By Ian Gotts
Ian Gotts is a tech CEO and non-exec director, author of seven books and a challenging yet entertaining speaker. Having sold his last company to TIBCO he is now reinventing the event management space with his latest startup based in San Francisco http://www.iangotts.com / @iangotts
Here’s a sobering story…
Looking at the resignation letter on my desk, I don’t understand how we got it so wrong. He was our top salesman and was the most vocal about offering a cloud solution as an option alongside our existing product. And now he’s joining our biggest competitor, who hasn’t even considered the cloud. Why?
Execution was clearly the issue. The strategy was correct but our implementation was a disaster as new issues kept surprising us. We underestimated how this new offering would confuse customers. We thought they understood cloud computing. But it simply stalled sales. They assumed they needed less consulting support and projects started to fail. The help desk was swamped and customer satisfaction scores went through the floor.
But the worst was the sales cannibalization and changing salesmen’s compensation to be tied into our annuity model. And that, it seems, was the last straw for our salespeople. If they can’t make money, they will go somewhere where they can.
12 months ago, before we launched our Cloud Computing strategy we were on the top of our game. Now we are fighting for survival.
There are so many questions, with hindsight, we wish we’d asked.
In the beginning
Over 10 years ago Salesforce.com was breaking new ground by offering a cloud-only CRM product. It wasn’t even called cloud back then. It was SaaS or ASP. It sounded techy and complicated. And the confused mind says “No.”
CIOs were wary, scared and hesitant. But business users saw the benefits and were unfazed or probably oblivious to the risks. And while Salesforce weren’t the only company offering a cloud solution, there were by far the most vocal and visible. Their guerrilla marketing stunts and showman CEO, Marc Benioff, were not afraid to take on the status quo and that definitely accelerated cloud acceptance across the board.
And the rest, as they say, is history.
Now every startup, by default, offers its solution in the cloud. The benefits “appear” to be obvious with a win-win for both vendor and customer. But, the business case for the customer is not always as clear and obvious as cloud vendors would like to have them believe. There are certainly trade-offs that need to be considered.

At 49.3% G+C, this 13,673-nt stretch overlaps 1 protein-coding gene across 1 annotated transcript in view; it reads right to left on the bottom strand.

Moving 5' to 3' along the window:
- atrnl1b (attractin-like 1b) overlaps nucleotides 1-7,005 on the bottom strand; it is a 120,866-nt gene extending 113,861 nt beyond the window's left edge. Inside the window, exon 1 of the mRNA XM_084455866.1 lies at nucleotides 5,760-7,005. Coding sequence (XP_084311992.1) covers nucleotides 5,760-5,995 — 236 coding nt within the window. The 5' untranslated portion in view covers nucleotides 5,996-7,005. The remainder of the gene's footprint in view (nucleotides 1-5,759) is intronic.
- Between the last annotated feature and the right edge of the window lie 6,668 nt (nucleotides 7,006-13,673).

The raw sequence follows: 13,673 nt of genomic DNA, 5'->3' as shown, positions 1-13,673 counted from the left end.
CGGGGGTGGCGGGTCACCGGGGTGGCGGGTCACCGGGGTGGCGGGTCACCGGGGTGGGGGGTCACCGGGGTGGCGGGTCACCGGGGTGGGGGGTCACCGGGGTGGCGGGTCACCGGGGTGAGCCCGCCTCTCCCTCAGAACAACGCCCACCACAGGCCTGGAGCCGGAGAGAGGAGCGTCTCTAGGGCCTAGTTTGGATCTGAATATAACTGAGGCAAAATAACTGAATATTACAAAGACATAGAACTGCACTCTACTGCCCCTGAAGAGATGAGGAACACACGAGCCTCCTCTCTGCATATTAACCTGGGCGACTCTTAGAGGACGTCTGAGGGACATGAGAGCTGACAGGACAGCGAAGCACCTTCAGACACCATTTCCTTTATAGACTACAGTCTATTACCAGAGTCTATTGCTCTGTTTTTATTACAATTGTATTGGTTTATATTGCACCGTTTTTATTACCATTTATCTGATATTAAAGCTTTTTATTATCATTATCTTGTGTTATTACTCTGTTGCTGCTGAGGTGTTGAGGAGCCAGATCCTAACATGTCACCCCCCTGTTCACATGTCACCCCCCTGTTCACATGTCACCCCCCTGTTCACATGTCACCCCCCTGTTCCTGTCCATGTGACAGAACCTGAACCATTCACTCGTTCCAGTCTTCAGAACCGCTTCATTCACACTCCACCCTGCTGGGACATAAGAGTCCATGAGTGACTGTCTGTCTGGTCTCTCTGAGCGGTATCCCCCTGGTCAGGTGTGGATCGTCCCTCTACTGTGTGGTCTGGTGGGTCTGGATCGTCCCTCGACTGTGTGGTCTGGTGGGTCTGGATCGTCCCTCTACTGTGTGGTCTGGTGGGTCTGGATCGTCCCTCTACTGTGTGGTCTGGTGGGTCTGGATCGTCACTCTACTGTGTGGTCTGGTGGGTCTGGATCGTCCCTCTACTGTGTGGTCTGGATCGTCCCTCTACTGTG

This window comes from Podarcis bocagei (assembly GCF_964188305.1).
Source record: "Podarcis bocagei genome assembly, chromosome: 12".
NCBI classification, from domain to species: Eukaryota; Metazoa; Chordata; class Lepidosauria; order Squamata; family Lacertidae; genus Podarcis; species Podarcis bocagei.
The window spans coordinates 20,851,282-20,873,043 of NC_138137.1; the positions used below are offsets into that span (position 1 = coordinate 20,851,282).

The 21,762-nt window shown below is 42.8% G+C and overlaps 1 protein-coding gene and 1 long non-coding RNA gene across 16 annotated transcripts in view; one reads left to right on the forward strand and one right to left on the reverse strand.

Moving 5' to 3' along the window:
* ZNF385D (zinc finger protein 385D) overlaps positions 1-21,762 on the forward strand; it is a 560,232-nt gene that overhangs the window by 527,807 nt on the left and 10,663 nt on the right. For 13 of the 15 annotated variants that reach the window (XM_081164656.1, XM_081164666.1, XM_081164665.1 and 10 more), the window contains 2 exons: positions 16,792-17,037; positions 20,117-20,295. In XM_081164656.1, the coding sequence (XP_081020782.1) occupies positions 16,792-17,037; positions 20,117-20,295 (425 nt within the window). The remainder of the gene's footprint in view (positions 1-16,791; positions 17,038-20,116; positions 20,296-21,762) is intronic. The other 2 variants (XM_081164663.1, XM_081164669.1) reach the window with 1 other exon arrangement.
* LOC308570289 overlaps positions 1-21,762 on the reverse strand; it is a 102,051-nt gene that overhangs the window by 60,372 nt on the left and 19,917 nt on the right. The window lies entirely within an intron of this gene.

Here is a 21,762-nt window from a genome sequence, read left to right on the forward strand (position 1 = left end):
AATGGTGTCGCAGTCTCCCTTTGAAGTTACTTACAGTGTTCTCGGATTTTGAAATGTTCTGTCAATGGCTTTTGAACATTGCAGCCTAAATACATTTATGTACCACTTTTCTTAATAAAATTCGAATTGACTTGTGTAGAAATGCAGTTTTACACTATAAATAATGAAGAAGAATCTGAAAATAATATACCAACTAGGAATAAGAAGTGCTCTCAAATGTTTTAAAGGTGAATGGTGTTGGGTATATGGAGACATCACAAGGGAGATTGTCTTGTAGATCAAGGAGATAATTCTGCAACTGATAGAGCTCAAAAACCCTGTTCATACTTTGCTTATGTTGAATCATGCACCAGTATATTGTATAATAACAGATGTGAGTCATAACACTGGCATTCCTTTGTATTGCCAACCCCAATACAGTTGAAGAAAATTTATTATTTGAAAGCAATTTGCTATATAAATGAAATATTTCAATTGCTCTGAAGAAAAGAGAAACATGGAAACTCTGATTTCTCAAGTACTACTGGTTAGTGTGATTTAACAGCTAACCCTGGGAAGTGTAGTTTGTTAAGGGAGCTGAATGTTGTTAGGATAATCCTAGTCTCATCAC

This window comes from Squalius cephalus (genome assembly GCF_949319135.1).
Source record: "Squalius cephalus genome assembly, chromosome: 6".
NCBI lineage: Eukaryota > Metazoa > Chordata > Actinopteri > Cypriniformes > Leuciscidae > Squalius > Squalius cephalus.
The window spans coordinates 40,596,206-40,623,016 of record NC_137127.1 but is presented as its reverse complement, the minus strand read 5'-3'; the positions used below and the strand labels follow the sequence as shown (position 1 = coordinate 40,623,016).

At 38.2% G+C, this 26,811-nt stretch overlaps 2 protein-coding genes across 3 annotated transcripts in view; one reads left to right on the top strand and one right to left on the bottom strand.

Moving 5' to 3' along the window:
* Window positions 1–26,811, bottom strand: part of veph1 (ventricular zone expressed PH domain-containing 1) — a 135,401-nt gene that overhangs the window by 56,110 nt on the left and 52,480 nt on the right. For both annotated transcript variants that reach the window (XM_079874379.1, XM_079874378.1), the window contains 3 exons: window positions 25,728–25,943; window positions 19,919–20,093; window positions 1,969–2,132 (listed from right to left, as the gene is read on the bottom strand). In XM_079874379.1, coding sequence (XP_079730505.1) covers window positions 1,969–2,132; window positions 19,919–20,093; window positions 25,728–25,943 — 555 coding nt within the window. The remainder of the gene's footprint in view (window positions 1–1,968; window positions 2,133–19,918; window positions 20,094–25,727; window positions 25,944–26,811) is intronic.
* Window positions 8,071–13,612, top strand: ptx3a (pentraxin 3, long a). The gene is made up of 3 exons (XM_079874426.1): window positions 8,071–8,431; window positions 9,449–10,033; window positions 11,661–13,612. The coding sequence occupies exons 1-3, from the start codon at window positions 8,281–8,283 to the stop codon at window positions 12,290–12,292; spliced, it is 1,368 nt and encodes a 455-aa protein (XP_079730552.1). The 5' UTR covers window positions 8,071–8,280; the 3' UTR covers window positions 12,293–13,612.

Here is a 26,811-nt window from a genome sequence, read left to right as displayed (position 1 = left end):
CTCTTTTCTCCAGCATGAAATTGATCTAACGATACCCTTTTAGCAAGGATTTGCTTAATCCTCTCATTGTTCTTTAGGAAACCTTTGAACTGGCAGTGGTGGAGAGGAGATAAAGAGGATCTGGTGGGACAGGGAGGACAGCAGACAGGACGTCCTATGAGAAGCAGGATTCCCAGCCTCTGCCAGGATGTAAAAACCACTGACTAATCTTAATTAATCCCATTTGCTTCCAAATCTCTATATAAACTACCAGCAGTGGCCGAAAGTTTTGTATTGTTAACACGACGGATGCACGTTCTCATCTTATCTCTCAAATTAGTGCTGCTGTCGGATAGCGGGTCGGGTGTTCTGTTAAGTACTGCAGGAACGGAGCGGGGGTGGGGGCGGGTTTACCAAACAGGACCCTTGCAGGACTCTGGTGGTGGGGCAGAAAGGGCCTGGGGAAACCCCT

Born in the cloud
There are also decisions to be made for the vendor before giving a customer the option of a cloud solution. If you are a startup launching today, so-called “born in the cloud,” then it seems obvious and the most compelling reasons are:
- Rapid sales cycle: With no cost or time to get clients started, and the ability to provide a ‘try and buy’ approach, it is quick and easy to sign up business users. This is often below the IT Department’s radar, something I have called “Stealth Cloud,”, circumventing complex and time-consuming procurement.
- Cost of delivery: A self-service, multi-tenant, cloud solution means vendors can offer their solution equally to major corporations and to the “long tail” of SME customers just as cost effectively. No longer do vendors have to focus on the high margin multi-nationals, with their associated high cost of sales.
- Ease of updates: Unlike on-premise solution, the vendor can quickly apply bug fixes or new features that are automatically applied to every client. This should reduce support calls and ensure an innovation lead over competitors.
- Customer success and benchmarking: With the usage patterns of every customer visible to the vendor, the vendor can make suggestions to drive up the benefits the customers are getting which will lead to further sales. But the vendor can also benchmark across customers to help laggards catch up and this can be another valuable revenue stream.
- Annuity revenue model: The monthly revenue recognition can be painful to start with when cash is king and there is a risk that customers will churn. But in the long term, the annuity revenue stream gives a great deal of long term business confidence.
Migrating an existing business
However if you are a vendor with an existing on-premises offering then the decisions are not so straightforward. Naturally people start to think of the technical issues of re-architecting the application to run as a true multi-tenant application, but these are the easiest issues to resolve.